Now the challenge, how can they be digitised? That is, how can they be represented as a sequence of binary digits? So how are we going to represent the wave form to sequence of binary digits? What do you think? You're going to do an unplugged activity which explains a bit more about how to convert an analogue wave form to digital, that is a sequence of binary digits.

Carrie is going hiking on a 10-hour trail on Mount Digi.

Okay, so that's what you see on the bottom of the graph, 00 to 10 hours.

So she goes hiking on a 10-hour trail.

And this is an example of her altitude that is how high she is, which may change along the route.

Taking samples at regular intervals.

She promises her worrying parents that she will send hourly updates with her altitude, that is how high she is at the moment so that they can trace how she is doing.

Carrie's parents say that they don't need the details.

So they don't want to know a lot about it.

All they need is a 2-bit code for how high she is.

So they agree that a rough estimate will be efficient, so they don't need the exact details.

So all they need is a 2-bit code to represent how high she is.

So she has to send these details every hour to her parents.

So she will be sending a 2-bit code for how high she is.

How many possible altitude ranges for 2 bits do you think? Did you guess this right? Yes, it's four.

Two power two, two squared.

That's four.

So when you're sending 2- bit code or when Carrie is sending 2- bit code to her parents, she will have only the four possible altitude ranges.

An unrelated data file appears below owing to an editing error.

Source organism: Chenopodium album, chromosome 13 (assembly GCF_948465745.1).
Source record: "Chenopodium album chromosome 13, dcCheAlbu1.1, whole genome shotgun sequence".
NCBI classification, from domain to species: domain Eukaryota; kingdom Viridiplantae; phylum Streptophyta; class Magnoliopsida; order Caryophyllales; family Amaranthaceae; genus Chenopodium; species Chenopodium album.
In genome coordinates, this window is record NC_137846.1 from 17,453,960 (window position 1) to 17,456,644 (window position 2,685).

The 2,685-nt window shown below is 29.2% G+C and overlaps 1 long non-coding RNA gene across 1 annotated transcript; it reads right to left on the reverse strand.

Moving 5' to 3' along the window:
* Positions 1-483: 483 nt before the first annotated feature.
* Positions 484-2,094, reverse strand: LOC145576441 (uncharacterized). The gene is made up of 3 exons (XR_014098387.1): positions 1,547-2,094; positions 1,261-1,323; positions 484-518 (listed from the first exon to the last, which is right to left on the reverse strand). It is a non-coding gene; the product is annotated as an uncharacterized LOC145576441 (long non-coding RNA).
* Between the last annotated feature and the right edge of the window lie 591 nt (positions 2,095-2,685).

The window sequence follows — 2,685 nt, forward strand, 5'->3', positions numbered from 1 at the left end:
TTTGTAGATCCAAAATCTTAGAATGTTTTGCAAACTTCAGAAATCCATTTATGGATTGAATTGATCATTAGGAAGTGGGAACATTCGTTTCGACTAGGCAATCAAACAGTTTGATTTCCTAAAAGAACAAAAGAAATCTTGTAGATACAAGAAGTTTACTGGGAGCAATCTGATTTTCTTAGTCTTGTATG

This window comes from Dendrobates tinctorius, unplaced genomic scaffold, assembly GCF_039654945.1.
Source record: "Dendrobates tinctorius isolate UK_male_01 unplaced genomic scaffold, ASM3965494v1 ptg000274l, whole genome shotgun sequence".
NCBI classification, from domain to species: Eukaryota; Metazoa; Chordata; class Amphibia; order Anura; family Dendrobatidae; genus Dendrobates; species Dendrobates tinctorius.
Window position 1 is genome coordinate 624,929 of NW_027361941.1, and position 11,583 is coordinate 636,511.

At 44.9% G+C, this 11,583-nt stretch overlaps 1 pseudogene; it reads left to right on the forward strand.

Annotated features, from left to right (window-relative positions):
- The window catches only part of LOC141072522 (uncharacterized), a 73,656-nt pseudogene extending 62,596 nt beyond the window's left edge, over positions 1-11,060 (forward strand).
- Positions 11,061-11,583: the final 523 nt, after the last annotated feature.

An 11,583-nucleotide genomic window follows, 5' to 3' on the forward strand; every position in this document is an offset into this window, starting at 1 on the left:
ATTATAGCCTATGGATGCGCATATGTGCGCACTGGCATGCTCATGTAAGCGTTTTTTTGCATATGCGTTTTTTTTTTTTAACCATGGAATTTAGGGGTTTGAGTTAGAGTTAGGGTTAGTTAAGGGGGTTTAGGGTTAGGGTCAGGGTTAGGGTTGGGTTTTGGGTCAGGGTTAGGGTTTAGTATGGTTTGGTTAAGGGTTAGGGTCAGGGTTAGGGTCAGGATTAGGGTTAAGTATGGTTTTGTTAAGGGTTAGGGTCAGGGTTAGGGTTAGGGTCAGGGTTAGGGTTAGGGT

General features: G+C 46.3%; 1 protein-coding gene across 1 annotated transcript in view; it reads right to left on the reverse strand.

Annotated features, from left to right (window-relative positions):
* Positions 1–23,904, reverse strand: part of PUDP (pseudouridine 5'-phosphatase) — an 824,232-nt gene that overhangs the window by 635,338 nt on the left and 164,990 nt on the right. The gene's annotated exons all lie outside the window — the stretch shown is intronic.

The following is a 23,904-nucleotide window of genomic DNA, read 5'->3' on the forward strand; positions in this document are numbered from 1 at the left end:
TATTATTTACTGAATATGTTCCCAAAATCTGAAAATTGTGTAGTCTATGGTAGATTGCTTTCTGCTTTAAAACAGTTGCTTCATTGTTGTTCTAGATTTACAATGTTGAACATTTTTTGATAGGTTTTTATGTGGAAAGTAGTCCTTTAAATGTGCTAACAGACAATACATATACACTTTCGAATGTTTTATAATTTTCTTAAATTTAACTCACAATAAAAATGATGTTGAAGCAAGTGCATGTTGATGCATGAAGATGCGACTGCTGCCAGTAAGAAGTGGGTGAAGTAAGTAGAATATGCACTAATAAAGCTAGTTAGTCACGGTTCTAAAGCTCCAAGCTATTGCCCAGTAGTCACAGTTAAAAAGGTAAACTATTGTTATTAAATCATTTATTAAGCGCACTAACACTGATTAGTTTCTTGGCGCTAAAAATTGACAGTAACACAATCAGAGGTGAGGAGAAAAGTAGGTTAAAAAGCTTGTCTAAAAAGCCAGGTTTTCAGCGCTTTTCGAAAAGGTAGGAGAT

That will be 00, 01, 10, and 11.

So for this scenario, we can keep 00 as low altitude range.

01 as a medium altitude range, and 10 as a high altitude range.

And 11 as a very high altitude range.

Analogue to digital.

So the first message.

What do you think she will send the first message as? Is she in 00, 01, 10, or 11 altitude range.

What do you think? So her first message to her parent is 01 because she is in the altitude range 01.

And again, these are approximate values.

So what do you think her second message to her parents will be? 10.

Yes, you guessed it right.

10.

So her first message is 01.

Her first message is 01.

And her second message is 10.

So what do you think will be her third message to her parents? It is the same, 10.

Do you think you can work out the rest of the messages based on her route? So you've got to identify what messages she will send from 02 to 10 hours.

Do you think you can do that? Then using the worksheet, work out the messages that Carrie will send to her parents every hour.

And once you have completed, resume this video.

Welcome back.

Task 2, analogue to digital solutions.

Let's see whether you managed to get all the answers correct for this one.

Because you got the route, all you need to identify is what message she will send to her parents, that is a 2-bit code.

So her first message is 01.

Second message is 10.

Third message is 10.

Fourth message is 10.

And fifth message is 10.

She's in the same range further and she's sending these four different messages in the same range, same altitude range.

And then she reaches the high altitude range which is 11.

And she goes back to 10, 10 again, and then goes lower from the 8th hour, which is 01, 9th hour it's 01 as well.

And in the 10th hour, she has reached 00.

So did you get all the answers correct? Well done.

So what you have done here is you have turned the continuous that is analogue wave, the continuous stream, you have digitised it into a sequence of binary digits.

Back to analogue.

We're reconstructing back to analogue.

So these are the messages that Carrie's parents have received.

01, 10, 10, 10, 10, 11, 10, 10, 01, 01, 00.

How can they retrace Carrie's route? All we need is an approximate route.

Because within every altitude range you can have a low, medium, or high within each individual altitude range.

But as long as it is within the altitude range and you have drawn it correctly, that's fine.